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In 2017-2019, Marcel de Vries, Matthias Olausson (Solidify), and I created the Global DevOps Bootcamp. This worldwide event centered around DevOps and Azure, aimed at local communities globally to provide a unique event with uniform content. It was a huge success. In the last year, we built a community of 90 locations around the world with about 10,000 participants. But then… COVID-19 hit us hard. Not only on a personal level, where some of us lost people or became very sick but also on a professional level. We started working remotely, did not visit our offices, did not connect with others, and, with that, we lost our DevOps community. After two attempts to reboot the event, we gave up. People did not want or dare to attend a physical location, and thus, the Global DevOps Bootcamp faded away.

A New World Needs a New Event

In November 2023, Marcel de Vries, Rob Bos, Michiel van Oudheusden, and I visited GitHub Universe, a physical conference around GitHub. There we met many people from our old DevOps community. We met, talked, and reminisced about the Global DevOps Bootcamp. People were still enthusiastic about it and kept asking when we would do it again. We had a talk with Martin Woodward, Anisha Pindoria, and Brian Randell from GitHub, and with Andrew Flick from Microsoft. With their support and sponsorship, we decided to do it again.

The Global DevOps Experience

After deciding to proceed, Marcel and I had a beer, which always leads to great ideas. We discussed what we would do, what we would teach people, and how to reboot the community. Our bootcamp in 2019 was a combination of challenges, fun videos, and a lot of automation. These components should definitely be included, but we needed more. Marcel and I like to think big and provide people with an experience. Thus, the name of the event was born: the Global DevOps Experience. But how do you create an experience?

We started with the basics. What are we going to teach people nowadays? We wanted the event to focus on GitHub, Azure, and AI, and also on this new concept, Platform Engineering. So we got to work. Together with Rob Bos and Michiel van Oudheusden, we came up with topics: Codespaces, Actions and deployment protection, GitHub Copilot, GitHub Advanced Security, and AI in your application. Content-wise, we were set. But then… how do we make this fun?

The Birth of Globoticket

All these technical topics are great, but for us at Xebia, technology is always a means to an end. We always start with the WHY. Why use this technology? Why would you use it? What problem do you want to solve? This should be the start of the experience. Not only teach people about technology but teach them the WHY and have fun while doing it. To create this storyline, we invented a fictitious company called Globoticket.

Globoticket is a fictitious company that sells concert tickets online. And because this company, like any company, is also an IT company, we can think of all kinds of issues to be solved within this company.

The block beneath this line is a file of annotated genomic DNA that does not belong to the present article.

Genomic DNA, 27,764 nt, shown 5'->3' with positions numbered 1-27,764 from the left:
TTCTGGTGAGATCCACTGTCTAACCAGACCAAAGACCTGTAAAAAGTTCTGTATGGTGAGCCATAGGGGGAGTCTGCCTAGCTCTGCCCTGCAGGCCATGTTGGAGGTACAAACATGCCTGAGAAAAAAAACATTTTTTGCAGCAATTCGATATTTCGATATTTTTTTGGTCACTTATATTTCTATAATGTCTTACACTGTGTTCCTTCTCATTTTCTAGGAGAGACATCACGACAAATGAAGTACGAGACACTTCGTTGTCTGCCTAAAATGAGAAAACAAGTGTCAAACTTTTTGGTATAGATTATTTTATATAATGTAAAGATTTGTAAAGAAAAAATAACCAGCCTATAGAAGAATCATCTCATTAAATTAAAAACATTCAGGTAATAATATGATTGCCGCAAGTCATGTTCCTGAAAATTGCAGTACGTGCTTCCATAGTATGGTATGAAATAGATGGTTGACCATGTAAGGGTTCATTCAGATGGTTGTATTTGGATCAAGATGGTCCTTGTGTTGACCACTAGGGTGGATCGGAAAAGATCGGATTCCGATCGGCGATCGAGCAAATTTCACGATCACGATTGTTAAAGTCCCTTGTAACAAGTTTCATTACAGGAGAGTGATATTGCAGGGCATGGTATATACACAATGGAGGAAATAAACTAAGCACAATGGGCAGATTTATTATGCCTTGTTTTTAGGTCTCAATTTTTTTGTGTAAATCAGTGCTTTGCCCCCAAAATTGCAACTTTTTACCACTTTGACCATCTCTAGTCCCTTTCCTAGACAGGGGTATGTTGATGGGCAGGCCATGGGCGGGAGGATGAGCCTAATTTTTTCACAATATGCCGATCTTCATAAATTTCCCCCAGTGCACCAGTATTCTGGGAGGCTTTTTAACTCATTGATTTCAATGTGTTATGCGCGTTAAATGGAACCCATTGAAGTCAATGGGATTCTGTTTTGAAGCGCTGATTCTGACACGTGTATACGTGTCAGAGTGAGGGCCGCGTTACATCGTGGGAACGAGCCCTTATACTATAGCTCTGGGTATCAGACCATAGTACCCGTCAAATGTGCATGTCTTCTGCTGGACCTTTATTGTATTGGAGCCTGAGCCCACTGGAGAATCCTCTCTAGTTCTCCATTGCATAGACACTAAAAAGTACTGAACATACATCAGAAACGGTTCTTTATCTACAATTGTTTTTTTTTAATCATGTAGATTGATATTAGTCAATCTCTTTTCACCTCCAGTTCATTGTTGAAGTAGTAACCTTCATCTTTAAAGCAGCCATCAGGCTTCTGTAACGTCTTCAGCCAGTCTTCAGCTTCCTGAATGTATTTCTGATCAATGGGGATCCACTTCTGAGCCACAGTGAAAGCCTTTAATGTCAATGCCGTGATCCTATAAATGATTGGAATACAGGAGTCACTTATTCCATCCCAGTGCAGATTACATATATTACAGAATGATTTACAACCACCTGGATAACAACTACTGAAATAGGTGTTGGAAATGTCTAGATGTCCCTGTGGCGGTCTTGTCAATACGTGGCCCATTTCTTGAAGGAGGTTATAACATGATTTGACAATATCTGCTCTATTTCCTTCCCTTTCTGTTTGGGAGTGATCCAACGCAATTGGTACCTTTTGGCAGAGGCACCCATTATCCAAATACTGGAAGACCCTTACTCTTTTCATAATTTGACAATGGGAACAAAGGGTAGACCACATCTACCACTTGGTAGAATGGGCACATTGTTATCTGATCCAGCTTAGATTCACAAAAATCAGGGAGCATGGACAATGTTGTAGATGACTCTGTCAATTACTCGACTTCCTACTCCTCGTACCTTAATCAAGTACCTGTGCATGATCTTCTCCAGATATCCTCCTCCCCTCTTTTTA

Privacy Settings

So the stage was clear: Globoticket. But then we needed some actors. The problems we want to solve and the WHY behind these problems… Who would be coping with these in any company? Of course! A CEO with a vision, a COO who needs to make this work, a CISO concerned about security, a Product Owner who needs to make it happen, and a Lead Developer who needs to help build it. And of course, the main actors: the people from our community—Platform Engineers, DevOps Engineers, Developers, etc., who want to learn and can play the main part during the event day to actually build the stuff we envisioned.

The Creative Process

So we had our challenges (vaguely), we had our main stage (Globoticket), and we had our characters. Now we needed to bring it to life! We started by writing the characters and came up with our cast. ChatGPT is brilliant at making great descriptions of stereotypes if you feed it with ideas. So that’s how our main cast came to life:

Robert Green – CEO: Charismatic and visionary but tends to make promises without fully grasping the implications. He’s enthusiastic and can sell any idea to anyone but relies heavily on his team to figure out the details.
Emily Chase – COO: Extremely organized and practical. She’s the one who has to implement Robert’s grand plans. Known for her patience but also for her dry wit, which comes out when things get too chaotic.
Jordan Sparks – PO: Business-savvy with a knack for market trends but sometimes lacks technical depth, leading to unrealistic product features or timelines. A micromanager eager to ship things offshore to get them done. Often seen with a smartwatch and the latest smartphone.
Alex Fletcher – Lead Dev: Brilliant and resourceful, Alex is the go-to problem solver. Despite being somewhat introverted, Alex’s skills are unparalleled, making them indispensable.
Morgan Blair – CISO: Highly cautious and always alert, Morgan is constantly worried about compliance and security threats. He can be a bit paranoid but is incredibly dedicated to safeguarding the company.

To start rallying people, we decided to create “confession” videos where they are already sharing their ideas online.

For this, it already became a multi-person organization. My colleagues Kees Verhaar and Tijmen van der Kamp have video creation as their hobby and passion. So they jumped in and made this vision a reality. We also needed actors. Because we always try to have a lot of fun with video and such, we already knew a few people to ask and some new people to raise their hands. This led to this amazing cast!

Creating the Content